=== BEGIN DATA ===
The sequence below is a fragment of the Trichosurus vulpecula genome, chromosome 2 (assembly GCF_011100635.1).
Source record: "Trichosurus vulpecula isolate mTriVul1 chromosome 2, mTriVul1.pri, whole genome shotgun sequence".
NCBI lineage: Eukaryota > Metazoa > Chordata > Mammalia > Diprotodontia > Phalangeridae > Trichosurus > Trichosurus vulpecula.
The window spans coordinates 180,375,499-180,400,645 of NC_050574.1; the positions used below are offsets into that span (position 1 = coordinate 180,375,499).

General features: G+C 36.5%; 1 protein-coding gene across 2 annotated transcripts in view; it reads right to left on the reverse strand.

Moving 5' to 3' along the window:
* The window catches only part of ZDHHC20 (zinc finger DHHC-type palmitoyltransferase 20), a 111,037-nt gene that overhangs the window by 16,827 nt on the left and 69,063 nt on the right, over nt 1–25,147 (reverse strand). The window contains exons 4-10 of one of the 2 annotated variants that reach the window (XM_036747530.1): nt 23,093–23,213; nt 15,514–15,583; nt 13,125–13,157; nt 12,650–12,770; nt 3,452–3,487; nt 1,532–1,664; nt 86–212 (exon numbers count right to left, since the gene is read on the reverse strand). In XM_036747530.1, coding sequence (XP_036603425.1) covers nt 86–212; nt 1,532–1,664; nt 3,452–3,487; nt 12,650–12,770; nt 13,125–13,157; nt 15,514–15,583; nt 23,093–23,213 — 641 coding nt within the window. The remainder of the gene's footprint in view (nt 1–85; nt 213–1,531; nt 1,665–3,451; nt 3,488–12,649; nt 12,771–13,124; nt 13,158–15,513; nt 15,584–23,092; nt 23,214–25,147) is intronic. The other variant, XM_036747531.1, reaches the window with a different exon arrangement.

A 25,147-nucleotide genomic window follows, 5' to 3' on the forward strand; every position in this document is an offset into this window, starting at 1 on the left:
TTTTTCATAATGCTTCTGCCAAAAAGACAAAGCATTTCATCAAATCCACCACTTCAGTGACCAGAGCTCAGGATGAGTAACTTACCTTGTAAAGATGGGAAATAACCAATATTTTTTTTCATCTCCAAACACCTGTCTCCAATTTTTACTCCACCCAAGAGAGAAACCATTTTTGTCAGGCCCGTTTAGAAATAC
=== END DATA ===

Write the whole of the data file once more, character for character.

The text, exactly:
The sequence below is a fragment of the Trichosurus vulpecula genome, chromosome 2 (assembly GCF_011100635.1).
Source record: "Trichosurus vulpecula isolate mTriVul1 chromosome 2, mTriVul1.pri, whole genome shotgun sequence".
NCBI lineage: Eukaryota > Metazoa > Chordata > Mammalia > Diprotodontia > Phalangeridae > Trichosurus > Trichosurus vulpecula.
The window spans coordinates 180,375,499-180,400,645 of NC_050574.1; the positions used below are offsets into that span (position 1 = coordinate 180,375,499).

General features: G+C 36.5%; 1 protein-coding gene across 2 annotated transcripts in view; it reads right to left on the reverse strand.

Moving 5' to 3' along the window:
* The window catches only part of ZDHHC20 (zinc finger DHHC-type palmitoyltransferase 20), a 111,037-nt gene that overhangs the window by 16,827 nt on the left and 69,063 nt on the right, over nt 1–25,147 (reverse strand). The window contains exons 4-10 of one of the 2 annotated variants that reach the window (XM_036747530.1): nt 23,093–23,213; nt 15,514–15,583; nt 13,125–13,157; nt 12,650–12,770; nt 3,452–3,487; nt 1,532–1,664; nt 86–212 (exon numbers count right to left, since the gene is read on the reverse strand). In XM_036747530.1, coding sequence (XP_036603425.1) covers nt 86–212; nt 1,532–1,664; nt 3,452–3,487; nt 12,650–12,770; nt 13,125–13,157; nt 15,514–15,583; nt 23,093–23,213 — 641 coding nt within the window. The remainder of the gene's footprint in view (nt 1–85; nt 213–1,531; nt 1,665–3,451; nt 3,488–12,649; nt 12,771–13,124; nt 13,158–15,513; nt 15,584–23,092; nt 23,214–25,147) is intronic. The other variant, XM_036747531.1, reaches the window with a different exon arrangement.

A 25,147-nucleotide genomic window follows, 5' to 3' on the forward strand; every position in this document is an offset into this window, starting at 1 on the left:
TTTTTCATAATGCTTCTGCCAAAAAGACAAAGCATTTCATCAAATCCACCACTTCAGTGACCAGAGCTCAGGATGAGTAACTTACCTTGTAAAGATGGGAAATAACCAATATTTTTTTTCATCTCCAAACACCTGTCTCCAATTTTTACTCCACCCAAGAGAGAAACCATTTTTGTCAGGCCCGTTTAGAAATAC